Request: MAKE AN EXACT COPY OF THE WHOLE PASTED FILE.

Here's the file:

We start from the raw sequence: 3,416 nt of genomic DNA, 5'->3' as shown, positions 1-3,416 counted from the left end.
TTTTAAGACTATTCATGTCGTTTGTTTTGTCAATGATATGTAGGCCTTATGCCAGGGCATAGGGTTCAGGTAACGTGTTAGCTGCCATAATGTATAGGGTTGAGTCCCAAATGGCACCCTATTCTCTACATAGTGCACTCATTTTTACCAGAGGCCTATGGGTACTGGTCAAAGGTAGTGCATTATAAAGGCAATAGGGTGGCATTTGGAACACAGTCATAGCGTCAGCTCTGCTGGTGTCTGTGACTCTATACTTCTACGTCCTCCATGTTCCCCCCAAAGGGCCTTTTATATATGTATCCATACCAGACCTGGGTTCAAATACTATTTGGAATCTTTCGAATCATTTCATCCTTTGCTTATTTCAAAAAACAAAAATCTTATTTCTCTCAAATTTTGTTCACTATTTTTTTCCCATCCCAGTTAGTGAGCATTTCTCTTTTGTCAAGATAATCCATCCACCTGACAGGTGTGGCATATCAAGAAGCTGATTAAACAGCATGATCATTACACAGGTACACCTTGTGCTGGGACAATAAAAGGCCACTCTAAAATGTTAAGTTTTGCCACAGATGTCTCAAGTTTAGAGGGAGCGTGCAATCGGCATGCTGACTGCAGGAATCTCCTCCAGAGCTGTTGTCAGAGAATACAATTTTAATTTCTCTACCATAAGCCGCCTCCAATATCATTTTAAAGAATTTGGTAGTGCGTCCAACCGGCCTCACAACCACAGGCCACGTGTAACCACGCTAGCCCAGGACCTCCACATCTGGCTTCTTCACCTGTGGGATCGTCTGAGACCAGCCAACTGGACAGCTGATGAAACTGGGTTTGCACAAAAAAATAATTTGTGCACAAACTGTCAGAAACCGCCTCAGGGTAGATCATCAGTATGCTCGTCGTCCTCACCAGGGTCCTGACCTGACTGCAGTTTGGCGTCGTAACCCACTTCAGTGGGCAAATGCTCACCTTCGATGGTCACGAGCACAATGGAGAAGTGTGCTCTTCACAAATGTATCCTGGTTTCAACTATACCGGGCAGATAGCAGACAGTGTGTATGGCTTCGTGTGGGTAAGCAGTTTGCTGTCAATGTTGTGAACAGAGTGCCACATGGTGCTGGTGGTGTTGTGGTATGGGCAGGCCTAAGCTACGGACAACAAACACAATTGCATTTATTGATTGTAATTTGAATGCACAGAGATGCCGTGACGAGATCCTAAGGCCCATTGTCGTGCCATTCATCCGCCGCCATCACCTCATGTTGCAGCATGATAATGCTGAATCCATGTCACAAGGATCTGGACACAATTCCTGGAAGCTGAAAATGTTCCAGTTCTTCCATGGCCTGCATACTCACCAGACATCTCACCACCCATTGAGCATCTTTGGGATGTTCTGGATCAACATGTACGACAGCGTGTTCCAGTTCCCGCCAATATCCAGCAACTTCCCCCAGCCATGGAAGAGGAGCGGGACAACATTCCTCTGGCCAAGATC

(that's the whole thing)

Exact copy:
We start from the raw sequence: 3,416 nt of genomic DNA, 5'->3' as shown, positions 1-3,416 counted from the left end.
TTTTAAGACTATTCATGTCGTTTGTTTTGTCAATGATATGTAGGCCTTATGCCAGGGCATAGGGTTCAGGTAACGTGTTAGCTGCCATAATGTATAGGGTTGAGTCCCAAATGGCACCCTATTCTCTACATAGTGCACTCATTTTTACCAGAGGCCTATGGGTACTGGTCAAAGGTAGTGCATTATAAAGGCAATAGGGTGGCATTTGGAACACAGTCATAGCGTCAGCTCTGCTGGTGTCTGTGACTCTATACTTCTACGTCCTCCATGTTCCCCCCAAAGGGCCTTTTATATATGTATCCATACCAGACCTGGGTTCAAATACTATTTGGAATCTTTCGAATCATTTCATCCTTTGCTTATTTCAAAAAACAAAAATCTTATTTCTCTCAAATTTTGTTCACTATTTTTTTCCCATCCCAGTTAGTGAGCATTTCTCTTTTGTCAAGATAATCCATCCACCTGACAGGTGTGGCATATCAAGAAGCTGATTAAACAGCATGATCATTACACAGGTACACCTTGTGCTGGGACAATAAAAGGCCACTCTAAAATGTTAAGTTTTGCCACAGATGTCTCAAGTTTAGAGGGAGCGTGCAATCGGCATGCTGACTGCAGGAATCTCCTCCAGAGCTGTTGTCAGAGAATACAATTTTAATTTCTCTACCATAAGCCGCCTCCAATATCATTTTAAAGAATTTGGTAGTGCGTCCAACCGGCCTCACAACCACAGGCCACGTGTAACCACGCTAGCCCAGGACCTCCACATCTGGCTTCTTCACCTGTGGGATCGTCTGAGACCAGCCAACTGGACAGCTGATGAAACTGGGTTTGCACAAAAAAATAATTTGTGCACAAACTGTCAGAAACCGCCTCAGGGTAGATCATCAGTATGCTCGTCGTCCTCACCAGGGTCCTGACCTGACTGCAGTTTGGCGTCGTAACCCACTTCAGTGGGCAAATGCTCACCTTCGATGGTCACGAGCACAATGGAGAAGTGTGCTCTTCACAAATGTATCCTGGTTTCAACTATACCGGGCAGATAGCAGACAGTGTGTATGGCTTCGTGTGGGTAAGCAGTTTGCTGTCAATGTTGTGAACAGAGTGCCACATGGTGCTGGTGGTGTTGTGGTATGGGCAGGCCTAAGCTACGGACAACAAACACAATTGCATTTATTGATTGTAATTTGAATGCACAGAGATGCCGTGACGAGATCCTAAGGCCCATTGTCGTGCCATTCATCCGCCGCCATCACCTCATGTTGCAGCATGATAATGCTGAATCCATGTCACAAGGATCTGGACACAATTCCTGGAAGCTGAAAATGTTCCAGTTCTTCCATGGCCTGCATACTCACCAGACATCTCACCACCCATTGAGCATCTTTGGGATGTTCTGGATCAACATGTACGACAGCGTGTTCCAGTTCCCGCCAATATCCAGCAACTTCCCCCAGCCATGGAAGAGGAGCGGGACAACATTCCTCTGGCCAAGATC